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STUDENT EDITOR BLOG

'Being a young carer is challenging; but there are positives too'

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As part of the Context of Care for Children, Young People and their Families module, my child nursing group looked at how nurses can support young carers.

Young carers are people under-24 years of age who look after a family member needing practical and emotional support. Many young carers are ‘hidden’, either because they don’t recognise themselves as being a carer or they’re afraid if they make themselves known to health or social services it could disrupt their home life. 

I met young carers in my previous job as an Outreach Worker for disabled children and their families. The siblings of the disabled children I cared for were often acting as young carers; some were only around 6 or 7 years old. It looked to be an exhausting, stressful and isolating job.

I felt genuinely sorry for them. They seemed to be missing out on their childhood and often struggled at school, suffered from health issues themselves, and didn’t have strong friendships or many opportunities to go out and have fun. Much of the research surrounding young carers focuses on the negative effects on every aspect their lives.

However, after visiting a youth centre for young carers and meeting some of the inspiring people who use the service, I began to perceive their role differently. Yes, they told us that caring for a family member is challenging and can be draining, but there are positives too.

The young carers said they felt proud of how they managed to look after their family member and it gave them a sense of purpose, identity and improved self esteem. They shared that they felt they were more independent and resourceful than other young people their age.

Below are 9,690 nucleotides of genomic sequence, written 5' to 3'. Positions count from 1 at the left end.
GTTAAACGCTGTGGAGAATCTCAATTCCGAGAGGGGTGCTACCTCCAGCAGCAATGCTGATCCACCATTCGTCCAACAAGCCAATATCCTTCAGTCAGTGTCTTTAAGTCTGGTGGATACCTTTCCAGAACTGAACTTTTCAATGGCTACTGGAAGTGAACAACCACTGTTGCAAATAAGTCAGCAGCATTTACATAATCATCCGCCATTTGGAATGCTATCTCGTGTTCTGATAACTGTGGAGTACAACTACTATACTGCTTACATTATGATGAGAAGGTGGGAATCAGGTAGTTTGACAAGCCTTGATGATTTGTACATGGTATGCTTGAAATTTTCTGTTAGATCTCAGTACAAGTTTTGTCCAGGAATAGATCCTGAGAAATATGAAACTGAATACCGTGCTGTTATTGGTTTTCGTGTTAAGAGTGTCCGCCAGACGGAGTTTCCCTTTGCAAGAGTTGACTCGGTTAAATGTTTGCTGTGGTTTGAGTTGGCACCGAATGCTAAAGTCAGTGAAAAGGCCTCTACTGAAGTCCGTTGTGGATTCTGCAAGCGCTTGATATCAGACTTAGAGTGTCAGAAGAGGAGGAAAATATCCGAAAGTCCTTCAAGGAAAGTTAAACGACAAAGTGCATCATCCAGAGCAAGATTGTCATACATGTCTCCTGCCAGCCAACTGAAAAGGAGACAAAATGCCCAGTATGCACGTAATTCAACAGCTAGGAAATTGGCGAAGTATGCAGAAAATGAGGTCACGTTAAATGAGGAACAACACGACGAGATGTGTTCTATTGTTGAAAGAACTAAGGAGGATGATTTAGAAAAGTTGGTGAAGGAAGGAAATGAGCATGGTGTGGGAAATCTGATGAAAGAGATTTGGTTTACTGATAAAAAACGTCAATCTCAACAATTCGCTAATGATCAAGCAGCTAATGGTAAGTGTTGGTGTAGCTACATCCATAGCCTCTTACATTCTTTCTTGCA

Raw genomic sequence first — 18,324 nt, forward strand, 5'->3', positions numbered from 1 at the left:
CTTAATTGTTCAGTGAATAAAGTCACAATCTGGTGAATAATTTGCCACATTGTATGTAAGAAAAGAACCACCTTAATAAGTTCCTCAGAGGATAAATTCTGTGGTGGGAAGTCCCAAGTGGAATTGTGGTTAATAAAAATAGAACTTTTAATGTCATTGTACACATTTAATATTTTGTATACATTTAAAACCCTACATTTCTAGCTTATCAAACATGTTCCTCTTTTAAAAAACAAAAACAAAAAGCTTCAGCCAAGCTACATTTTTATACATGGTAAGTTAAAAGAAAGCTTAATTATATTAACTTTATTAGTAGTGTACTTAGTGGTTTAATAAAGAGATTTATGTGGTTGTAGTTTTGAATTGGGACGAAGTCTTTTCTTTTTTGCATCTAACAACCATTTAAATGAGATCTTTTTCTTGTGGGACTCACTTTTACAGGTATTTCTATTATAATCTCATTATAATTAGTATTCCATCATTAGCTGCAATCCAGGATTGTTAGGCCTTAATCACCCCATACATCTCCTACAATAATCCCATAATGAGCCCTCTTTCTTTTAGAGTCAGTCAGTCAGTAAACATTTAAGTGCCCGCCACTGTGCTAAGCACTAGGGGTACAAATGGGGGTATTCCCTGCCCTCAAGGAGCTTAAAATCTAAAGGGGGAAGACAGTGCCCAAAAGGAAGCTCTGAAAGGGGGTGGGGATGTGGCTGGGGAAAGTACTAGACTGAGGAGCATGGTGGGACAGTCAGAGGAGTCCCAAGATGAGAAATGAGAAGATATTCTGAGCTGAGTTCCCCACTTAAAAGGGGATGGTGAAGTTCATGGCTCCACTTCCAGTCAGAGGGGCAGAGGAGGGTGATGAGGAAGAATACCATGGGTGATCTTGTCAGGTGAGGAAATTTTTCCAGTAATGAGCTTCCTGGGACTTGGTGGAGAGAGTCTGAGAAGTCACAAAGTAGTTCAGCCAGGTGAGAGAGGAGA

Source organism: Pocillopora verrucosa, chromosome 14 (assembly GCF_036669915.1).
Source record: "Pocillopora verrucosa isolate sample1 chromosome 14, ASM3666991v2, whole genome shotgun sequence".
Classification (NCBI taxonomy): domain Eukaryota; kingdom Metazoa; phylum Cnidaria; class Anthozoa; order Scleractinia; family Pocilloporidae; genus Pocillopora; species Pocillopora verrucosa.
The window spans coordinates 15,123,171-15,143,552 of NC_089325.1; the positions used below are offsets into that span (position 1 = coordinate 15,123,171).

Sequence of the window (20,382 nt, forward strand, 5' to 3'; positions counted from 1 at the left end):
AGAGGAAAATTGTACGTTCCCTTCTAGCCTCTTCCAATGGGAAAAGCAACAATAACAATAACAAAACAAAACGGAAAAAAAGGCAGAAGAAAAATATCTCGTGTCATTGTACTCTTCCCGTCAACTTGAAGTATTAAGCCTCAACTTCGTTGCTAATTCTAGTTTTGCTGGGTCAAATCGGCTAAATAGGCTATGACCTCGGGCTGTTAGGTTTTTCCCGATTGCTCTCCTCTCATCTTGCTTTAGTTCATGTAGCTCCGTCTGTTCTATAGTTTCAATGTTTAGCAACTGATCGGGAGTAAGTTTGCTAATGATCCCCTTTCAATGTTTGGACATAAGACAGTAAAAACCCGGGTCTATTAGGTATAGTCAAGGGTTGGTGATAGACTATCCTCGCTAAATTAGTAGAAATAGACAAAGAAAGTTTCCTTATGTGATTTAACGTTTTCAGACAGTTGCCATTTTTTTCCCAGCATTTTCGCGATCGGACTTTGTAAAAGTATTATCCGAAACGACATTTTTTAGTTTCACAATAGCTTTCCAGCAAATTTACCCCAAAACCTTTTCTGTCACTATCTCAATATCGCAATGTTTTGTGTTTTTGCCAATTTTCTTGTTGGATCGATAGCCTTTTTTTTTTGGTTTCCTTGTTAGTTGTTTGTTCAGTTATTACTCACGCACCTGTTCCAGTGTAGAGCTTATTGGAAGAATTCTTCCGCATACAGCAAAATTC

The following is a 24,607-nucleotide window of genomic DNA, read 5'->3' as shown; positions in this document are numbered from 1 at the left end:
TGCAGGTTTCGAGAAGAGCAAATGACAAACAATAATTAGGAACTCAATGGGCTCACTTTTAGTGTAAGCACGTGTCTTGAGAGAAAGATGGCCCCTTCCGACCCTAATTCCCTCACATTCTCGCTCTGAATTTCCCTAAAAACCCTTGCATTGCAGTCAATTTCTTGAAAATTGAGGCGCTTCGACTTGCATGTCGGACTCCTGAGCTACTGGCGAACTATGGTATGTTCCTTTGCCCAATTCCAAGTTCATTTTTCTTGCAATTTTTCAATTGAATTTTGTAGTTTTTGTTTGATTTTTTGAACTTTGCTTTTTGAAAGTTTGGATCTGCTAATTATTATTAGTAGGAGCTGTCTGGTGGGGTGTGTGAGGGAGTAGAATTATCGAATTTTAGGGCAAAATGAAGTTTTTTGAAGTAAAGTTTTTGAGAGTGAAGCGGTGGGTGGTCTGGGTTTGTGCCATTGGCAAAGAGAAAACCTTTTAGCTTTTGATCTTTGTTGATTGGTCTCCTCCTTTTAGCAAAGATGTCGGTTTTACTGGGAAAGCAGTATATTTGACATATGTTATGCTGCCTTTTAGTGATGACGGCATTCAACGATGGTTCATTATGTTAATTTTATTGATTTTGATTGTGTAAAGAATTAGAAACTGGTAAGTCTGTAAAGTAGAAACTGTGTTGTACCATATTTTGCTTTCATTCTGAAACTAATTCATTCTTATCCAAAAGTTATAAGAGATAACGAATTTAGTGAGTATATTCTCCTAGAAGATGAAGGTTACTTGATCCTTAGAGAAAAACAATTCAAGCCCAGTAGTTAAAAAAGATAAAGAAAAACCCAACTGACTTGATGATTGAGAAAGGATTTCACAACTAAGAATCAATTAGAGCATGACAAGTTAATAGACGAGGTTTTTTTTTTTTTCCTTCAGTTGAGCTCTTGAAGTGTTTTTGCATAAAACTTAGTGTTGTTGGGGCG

Many of the young carers we met said they felt well supported by schools, social services and healthcare teams and they spoke very highly of the young carers groups which offered them a place to go for ‘me’ time and organised lots of fun activities they could get involved in.

However, it was concerning to hear that some had very little support from outside services.

Joe, aged 16, said he was regularly  given detentions at school for being late or not doing homework because looking after his mum who has serious mental health issues was time consuming and he struggled to meet deadlines.

Louise, aged 14, said from the age of 9 she regularly spent hours sat in hospital corridors waiting for her mum whilst she was having appointments. She said it was scary, she didn’t understand what the doctors had said to her mum and they didn’t know that she was a young carer.

Our student group asked the young carers how as nurses we could improve their experiences as carers. They said that recognising them if they are admitted to hospital or meeting them in the community would be helpful.

There isn’t a tick box on admission records to say that a young person is a carer; still, an awareness of the situation could improve care. Louise told us that ‘even coming over and saying hello or offering to explain medical jargon would be great’.

Joe said he once went into hospital with a broken leg. He was anxious and upset because he knew his mum was at home alone and he wasn’t there to give her medication. Joe explained how he had been worried that if he told nurses, they would involve social services which may see him separated from his mum as a result.

Overall, a better understanding of young carers and their role by nurses, as well as the fact that they might be ‘hidden’, and why, could all help improve outcomes for this exceptional group of young people.

(The names used in this article have been changed to protect identities and ensure confidentiality)

Chloe Alden-Dennis is Student Nursing Times’ student editor for children’s branch

 

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